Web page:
• <140/90 (less aggressive goal): frail pts with orthostatic hypotension, limited life expectancy
  • If not meeting goals, combination therapy > doubling a single agent. Preferred combinations
    • ACEi/ARB + CCB
    • ACEi/ARB + CCB + thiazide
    • ACEi/ARB + CCB + MRA
    • Do NOT combine BB and non-dihydropyridine CCB

Non-pharmacological lifestyle interventions: indicated for all pts regardless of stage

  • 8-14 mmHg ↓: DASH diet (fresh produce, whole grains, low-fat dairy)
  • 5-10 mmHg ↓: weight loss (10kg or 22lbs), expect 1 mmHg for every 1kg reduction in body weight
  • 3-9 mmHg ↓: Na+ restriction (1.5g/d), aerobic exercise for 90-150 min/week, increased intake of K+ rich foods
  • 2-4 mmHg ↓: moderate EtOH (2 drinks/day for men; 1 drink/day for women)
  • Medication changes: consider transitioning offending medications
  • Tobacco cessation: smoking increases risk of masked HTN, renovascular HTN, severe hypertensive retinopathy, and arterial stiffness

Pharmacologic therapy

  • Initial monotherapy: ACEi/ARB, dihydropyridine CCB, or thiazides
  • Degree of BP reduction (not type of medication) is the major determinant of CVD risk reduction
  • There is controversial evidence in using race to determine therapy. Some studies suggest the benefit of CCB or thiazides in black pts
Antihypertensive Drug Class and Side Effects
Drug Class Common Drugs Side effects/ comments
Thiazide diuretics HCTZ 12.5-50 mg
Chlorthalidone 12.5-25 mg (preferred agent based on RCT, but ↑ risk electrolyte abnormalities)
HypoNa, hypoMg, hypoK, ↑ uric acid, hypovolemia, orthostatic hypotension
Contraindicated in pregnancy
Angiotensin-converting enzyme inhibitor (ACEi) Lisinopril, benazepril, fosinopril, quinapril (all 5-40 mg daily)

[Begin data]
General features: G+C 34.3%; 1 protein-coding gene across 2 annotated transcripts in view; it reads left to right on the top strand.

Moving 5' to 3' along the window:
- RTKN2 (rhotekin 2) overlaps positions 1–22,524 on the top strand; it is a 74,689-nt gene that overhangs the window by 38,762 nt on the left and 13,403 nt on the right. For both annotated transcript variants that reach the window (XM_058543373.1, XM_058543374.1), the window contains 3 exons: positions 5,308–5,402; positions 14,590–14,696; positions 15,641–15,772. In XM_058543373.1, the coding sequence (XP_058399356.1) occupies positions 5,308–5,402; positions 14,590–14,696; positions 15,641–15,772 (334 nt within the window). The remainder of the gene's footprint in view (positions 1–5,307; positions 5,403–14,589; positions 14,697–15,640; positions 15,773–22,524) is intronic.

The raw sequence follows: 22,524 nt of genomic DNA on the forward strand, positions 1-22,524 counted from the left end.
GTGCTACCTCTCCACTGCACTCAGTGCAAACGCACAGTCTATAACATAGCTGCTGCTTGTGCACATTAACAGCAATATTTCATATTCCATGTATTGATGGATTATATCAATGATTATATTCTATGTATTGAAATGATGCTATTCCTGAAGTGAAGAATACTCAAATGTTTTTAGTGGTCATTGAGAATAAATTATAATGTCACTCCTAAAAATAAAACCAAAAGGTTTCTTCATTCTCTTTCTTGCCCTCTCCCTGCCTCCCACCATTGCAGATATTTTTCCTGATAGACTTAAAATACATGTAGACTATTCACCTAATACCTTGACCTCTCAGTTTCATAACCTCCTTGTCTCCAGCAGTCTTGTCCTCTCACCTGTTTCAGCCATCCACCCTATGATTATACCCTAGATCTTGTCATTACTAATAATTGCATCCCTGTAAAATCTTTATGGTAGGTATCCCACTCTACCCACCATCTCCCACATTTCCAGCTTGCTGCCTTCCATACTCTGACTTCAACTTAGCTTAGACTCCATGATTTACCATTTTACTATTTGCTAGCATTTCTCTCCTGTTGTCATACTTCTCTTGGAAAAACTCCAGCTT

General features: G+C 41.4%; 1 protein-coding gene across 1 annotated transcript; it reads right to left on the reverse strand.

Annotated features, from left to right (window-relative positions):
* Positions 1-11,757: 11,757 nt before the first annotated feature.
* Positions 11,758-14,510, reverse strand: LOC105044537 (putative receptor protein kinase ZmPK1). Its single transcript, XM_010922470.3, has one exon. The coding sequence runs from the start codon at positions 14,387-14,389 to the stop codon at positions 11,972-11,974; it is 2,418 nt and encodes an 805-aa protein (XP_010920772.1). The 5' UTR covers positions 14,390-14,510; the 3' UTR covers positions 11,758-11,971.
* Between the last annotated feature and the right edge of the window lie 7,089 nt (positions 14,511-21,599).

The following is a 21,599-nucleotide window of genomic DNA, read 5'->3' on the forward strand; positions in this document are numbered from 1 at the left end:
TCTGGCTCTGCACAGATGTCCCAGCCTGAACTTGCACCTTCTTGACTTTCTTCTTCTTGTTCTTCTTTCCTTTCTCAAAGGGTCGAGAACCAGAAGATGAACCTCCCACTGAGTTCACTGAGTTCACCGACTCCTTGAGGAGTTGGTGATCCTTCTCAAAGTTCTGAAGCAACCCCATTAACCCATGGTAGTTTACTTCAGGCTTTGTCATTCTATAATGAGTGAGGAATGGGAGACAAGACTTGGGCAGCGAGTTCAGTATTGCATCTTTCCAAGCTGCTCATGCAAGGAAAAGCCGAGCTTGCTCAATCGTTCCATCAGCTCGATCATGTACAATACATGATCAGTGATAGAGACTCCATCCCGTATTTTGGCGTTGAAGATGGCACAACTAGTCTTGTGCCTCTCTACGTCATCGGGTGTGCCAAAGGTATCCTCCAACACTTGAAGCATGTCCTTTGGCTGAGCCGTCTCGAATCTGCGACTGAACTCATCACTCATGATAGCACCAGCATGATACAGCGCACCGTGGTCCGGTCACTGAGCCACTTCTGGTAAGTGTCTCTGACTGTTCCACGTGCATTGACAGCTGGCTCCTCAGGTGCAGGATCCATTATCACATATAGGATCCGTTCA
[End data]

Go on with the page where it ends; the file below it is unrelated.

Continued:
Ramipril, 2.5-20 mg in 1-2 doses
Angioedema (more common in AA), AKI, hyperK, cough
Contraindicated in pregnancy
Angiotensin receptor blocker (ARB) Losartan 25 - 100 mg in 1-2 doses
Candesartan 8 - 32 mg in 1-2 doses
Irbesartan 150 - 300 mg
Valsartan 80 - 320 mg
AKI, hyperkalemia, angioedema (less frequent than ACE-I). Less side effects than ACEi
Contraindicated in pregnancy
Calcium channel blocker (CCB) Dihydropyridine: Amlodipine 2.5-10 mg 1-2 doses Nifedipine 30-120 mg in 1-2 doses
Nondihydropyridine: Diltiazem ER 120-360 mg
Verapamil ER 100-480 mg
Dihydropyridine: peripheral edema, worsening proteinuria
Nondihydropyridine: constipation, heart block if used with BB
Amlodipine is safe but not first line for HFrEF. Other CCBs may worsen outcomes in HFrEF.
Mineralocorticoid receptor antagonist (MRA) Spironolactone 12.5 - 50 mg
Eplerenone 25 - 50 mg
Good choice for resistant HTN
AKI, hyperkalemia
Spironolactone—gynecomastia and secondary sexual side effects
Beta blocker (BB) Atenolol 25- 100mg in 1-2 doses
Carvedilol 6.25-25 mg BID
Metoprolol succinate 25 - 200 mg QD
Nebivolol 5 - 10 mg
Labetalol 100 - 300 bid
Reserve for CHF/CAD/arrhythmia
Hyperglycemia, fatigue, ↓ HR
β 1-selective (atenolol, bisoprolol, metoprolol) may be safer in pts with COPD, asthma, diabetes
Vasodilators Hydralazine 25-100mg in 2–4 doses
Minoxidil 5-10mg in 3-4 doses
Reserve for HTN resistant to optimized 4 drug regimen
Reflex tachycardia, fluid retention, SLE-like reaction
Centrally- acting agents (alpha 2 agonists) Clonidine 0.1-0.6 mg QD, (Weekly transdermal patch 0.1-0.3mg is preferred to avoid non-adherence and subsequent reflex HTN)
Methyldopa 250-500 mg QD
Reserve for resistant HTN
Rebound HTN and withdrawal
Loop diuretics Furosemide 20-160 mg QD
Torsemide 10 – 100 mg QD
Bumetanide 0.5 – 3.0 mg QD
Reserve for HTN and volume overload states
AKI, hypovolemia, hypoK, hypoMg
Conditions and Recommended Drug Classes
Conditions Drug Class
Heart failure ACE-I/ARB or ARNI + BB + MRA + diuretics
Diabetes All first line agents, ACEi/ARB if presence of albuminuria
Recurrent stroke prevention ACEi/ARB, thiazide
Pregnancy nifedipine, labetalol, methyldopa

Additional information

  • Refer to Nephrology or HTN specialist when HTN resistant to >3 meds and negative secondary work-up
  • VA Specific Guidance:
  • Agents that require PADR: quinapril, candesartan, irbesartan, olmesartan, telmisartan, labetalol, nebivolol, nifedipine SA, eplerenone, clonidine patch
  • Walmart: $4/mo for amlodipine, atenolol, benazepril, clonidine, carvedilol, enalapril, furosemide, hydralazine, HCTZ, Irbesartan, isosorbide mononitrate, lisinopril, lisinopril/HCTZ, losartan, losartan/HCTZ, metoprolol, ramipril
  • Validated BP cuffs:
  • How to get BP cuff at the VA: Prosthetics consult BP Cuff TVHS. *Must answer all questions in the consult, including blood pressure cuff size